Monday, November 28, 2016

The Science Fiction by Scientists Anthology is out!

I am happy to announce that a new anthology of Science fiction short stories written by active scientists and writers who'd trained as scientists is finally hitting the electronic and real book shelves. The anthology is edited by Michael Brotherton, an astronomer whom you know as an author of Star Dragon and Spider Star novels (Tor), and founder of the Launch Pad Astronomy Workshop for Writers. I am thankful to Springer, an academic publisher for their interest in the project, and to Michael for picking up the task and doing such a great job of working with us. This anthology renews the tradition of Isaac Asimov's Great Science Fiction Stories by the World's Great Scientists series, and it is something I dreamed of doing one day -- although I am even happier that Michael has stepped up to the plate first and did all the hard work, leaving to us the pleasure of story writing. We were told to base our stories on real science (as theory, fact, or occupation) but not forget to thrill and entertain, as good fiction supposed to do.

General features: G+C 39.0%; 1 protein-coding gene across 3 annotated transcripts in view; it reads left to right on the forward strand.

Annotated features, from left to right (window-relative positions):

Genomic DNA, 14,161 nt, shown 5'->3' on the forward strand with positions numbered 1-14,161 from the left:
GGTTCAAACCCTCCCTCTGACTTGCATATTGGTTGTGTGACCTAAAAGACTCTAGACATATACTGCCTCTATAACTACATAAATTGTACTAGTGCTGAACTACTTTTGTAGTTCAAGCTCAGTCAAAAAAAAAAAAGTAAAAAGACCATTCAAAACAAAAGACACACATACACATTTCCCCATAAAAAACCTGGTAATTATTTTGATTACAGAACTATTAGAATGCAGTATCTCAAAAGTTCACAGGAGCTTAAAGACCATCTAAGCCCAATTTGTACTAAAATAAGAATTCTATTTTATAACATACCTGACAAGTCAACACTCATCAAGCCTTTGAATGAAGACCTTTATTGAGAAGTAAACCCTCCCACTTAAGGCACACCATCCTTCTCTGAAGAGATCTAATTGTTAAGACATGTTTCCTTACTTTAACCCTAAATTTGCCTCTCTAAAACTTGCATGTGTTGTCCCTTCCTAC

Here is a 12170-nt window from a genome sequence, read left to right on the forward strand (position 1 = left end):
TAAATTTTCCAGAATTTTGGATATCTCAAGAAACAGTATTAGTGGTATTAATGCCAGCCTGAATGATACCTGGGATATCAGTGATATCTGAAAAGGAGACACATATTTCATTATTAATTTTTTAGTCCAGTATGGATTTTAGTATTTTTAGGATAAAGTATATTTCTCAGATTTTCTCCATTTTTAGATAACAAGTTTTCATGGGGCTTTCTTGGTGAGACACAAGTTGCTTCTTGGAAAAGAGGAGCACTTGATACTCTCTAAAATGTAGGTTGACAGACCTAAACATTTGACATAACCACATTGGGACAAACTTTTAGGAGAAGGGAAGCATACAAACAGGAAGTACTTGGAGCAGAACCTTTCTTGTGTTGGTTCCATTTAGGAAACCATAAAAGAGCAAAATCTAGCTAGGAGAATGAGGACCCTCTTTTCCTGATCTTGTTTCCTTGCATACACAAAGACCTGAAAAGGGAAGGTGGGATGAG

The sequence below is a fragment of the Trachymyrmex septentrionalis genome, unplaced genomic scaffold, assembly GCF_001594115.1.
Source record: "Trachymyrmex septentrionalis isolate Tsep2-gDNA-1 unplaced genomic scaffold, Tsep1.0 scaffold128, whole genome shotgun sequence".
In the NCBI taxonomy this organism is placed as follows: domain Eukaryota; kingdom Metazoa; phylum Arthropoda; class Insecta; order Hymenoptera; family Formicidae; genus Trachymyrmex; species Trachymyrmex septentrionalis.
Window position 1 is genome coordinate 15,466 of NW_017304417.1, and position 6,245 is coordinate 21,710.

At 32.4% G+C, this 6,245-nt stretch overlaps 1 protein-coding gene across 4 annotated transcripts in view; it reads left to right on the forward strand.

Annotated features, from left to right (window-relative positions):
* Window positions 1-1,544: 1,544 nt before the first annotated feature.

Here is a quote from the original call for submission:  "Our goal is a balanced volume, ideally covering multiple disciplines such as physics, astronomy, biology, chemistry, computer science, geology, planetary science, robotics, etc., without being focused too heavily in only one or two areas. ...  Show us what’s fascinating, exciting, or important about science.  Bring us a sense of wonder.  Share what it is to think like a scientist.
Inspire us to want to support science.  Point out the dangers and responsibility ever increasing knowledge brings.  Write a story that puts the science in science fiction
Check out how we did!

Back in the day
Yes, I have a story in this anthology, titled The Gatherer of Sorrows. It is inspired by one of the quiet scientific revolutions afoot today: the study of epigenetic regulation of the human genome in general and of epigenetic inheritance in particular.  As I write this post I have not yet received my author's copy. I hope to add more material to this post once I get to read the whole book!  In the meantime, here are links to other resources related to this anthology:
Available from Amazon
A review in Nature Physics